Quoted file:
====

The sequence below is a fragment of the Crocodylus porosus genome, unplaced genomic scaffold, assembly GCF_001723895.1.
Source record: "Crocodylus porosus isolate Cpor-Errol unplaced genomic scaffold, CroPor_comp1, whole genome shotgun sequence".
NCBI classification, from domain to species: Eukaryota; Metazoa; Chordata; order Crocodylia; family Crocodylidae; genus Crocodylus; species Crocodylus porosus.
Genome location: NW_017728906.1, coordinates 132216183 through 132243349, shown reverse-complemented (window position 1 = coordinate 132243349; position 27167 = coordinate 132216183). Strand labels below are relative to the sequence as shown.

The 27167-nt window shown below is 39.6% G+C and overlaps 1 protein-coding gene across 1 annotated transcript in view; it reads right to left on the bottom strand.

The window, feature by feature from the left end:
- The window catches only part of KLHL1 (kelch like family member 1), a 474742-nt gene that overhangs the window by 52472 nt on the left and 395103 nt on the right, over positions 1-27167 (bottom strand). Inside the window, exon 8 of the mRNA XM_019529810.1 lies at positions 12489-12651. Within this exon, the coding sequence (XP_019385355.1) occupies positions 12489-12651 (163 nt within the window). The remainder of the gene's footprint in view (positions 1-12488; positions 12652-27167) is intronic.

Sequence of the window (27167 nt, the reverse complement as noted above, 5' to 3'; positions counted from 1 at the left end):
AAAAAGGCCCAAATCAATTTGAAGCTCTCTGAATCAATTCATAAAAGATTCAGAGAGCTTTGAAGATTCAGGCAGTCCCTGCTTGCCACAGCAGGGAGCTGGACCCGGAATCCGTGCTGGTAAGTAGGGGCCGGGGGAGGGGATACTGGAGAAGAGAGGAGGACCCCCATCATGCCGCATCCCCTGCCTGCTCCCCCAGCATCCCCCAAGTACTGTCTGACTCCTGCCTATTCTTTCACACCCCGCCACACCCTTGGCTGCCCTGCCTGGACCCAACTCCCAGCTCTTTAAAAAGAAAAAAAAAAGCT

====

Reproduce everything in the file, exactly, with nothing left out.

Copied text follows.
The sequence below is a fragment of the Crocodylus porosus genome, unplaced genomic scaffold, assembly GCF_001723895.1.
Source record: "Crocodylus porosus isolate Cpor-Errol unplaced genomic scaffold, CroPor_comp1, whole genome shotgun sequence".
NCBI classification, from domain to species: Eukaryota; Metazoa; Chordata; order Crocodylia; family Crocodylidae; genus Crocodylus; species Crocodylus porosus.
Genome location: NW_017728906.1, coordinates 132216183 through 132243349, shown reverse-complemented (window position 1 = coordinate 132243349; position 27167 = coordinate 132216183). Strand labels below are relative to the sequence as shown.

The 27167-nt window shown below is 39.6% G+C and overlaps 1 protein-coding gene across 1 annotated transcript in view; it reads right to left on the bottom strand.

The window, feature by feature from the left end:
- The window catches only part of KLHL1 (kelch like family member 1), a 474742-nt gene that overhangs the window by 52472 nt on the left and 395103 nt on the right, over positions 1-27167 (bottom strand). Inside the window, exon 8 of the mRNA XM_019529810.1 lies at positions 12489-12651. Within this exon, the coding sequence (XP_019385355.1) occupies positions 12489-12651 (163 nt within the window). The remainder of the gene's footprint in view (positions 1-12488; positions 12652-27167) is intronic.

Sequence of the window (27167 nt, the reverse complement as noted above, 5' to 3'; positions counted from 1 at the left end):
AAAAAGGCCCAAATCAATTTGAAGCTCTCTGAATCAATTCATAAAAGATTCAGAGAGCTTTGAAGATTCAGGCAGTCCCTGCTTGCCACAGCAGGGAGCTGGACCCGGAATCCGTGCTGGTAAGTAGGGGCCGGGGGAGGGGATACTGGAGAAGAGAGGAGGACCCCCATCATGCCGCATCCCCTGCCTGCTCCCCCAGCATCCCCCAAGTACTGTCTGACTCCTGCCTATTCTTTCACACCCCGCCACACCCTTGGCTGCCCTGCCTGGACCCAACTCCCAGCTCTTTAAAAAGAAAAAAAAAAGCT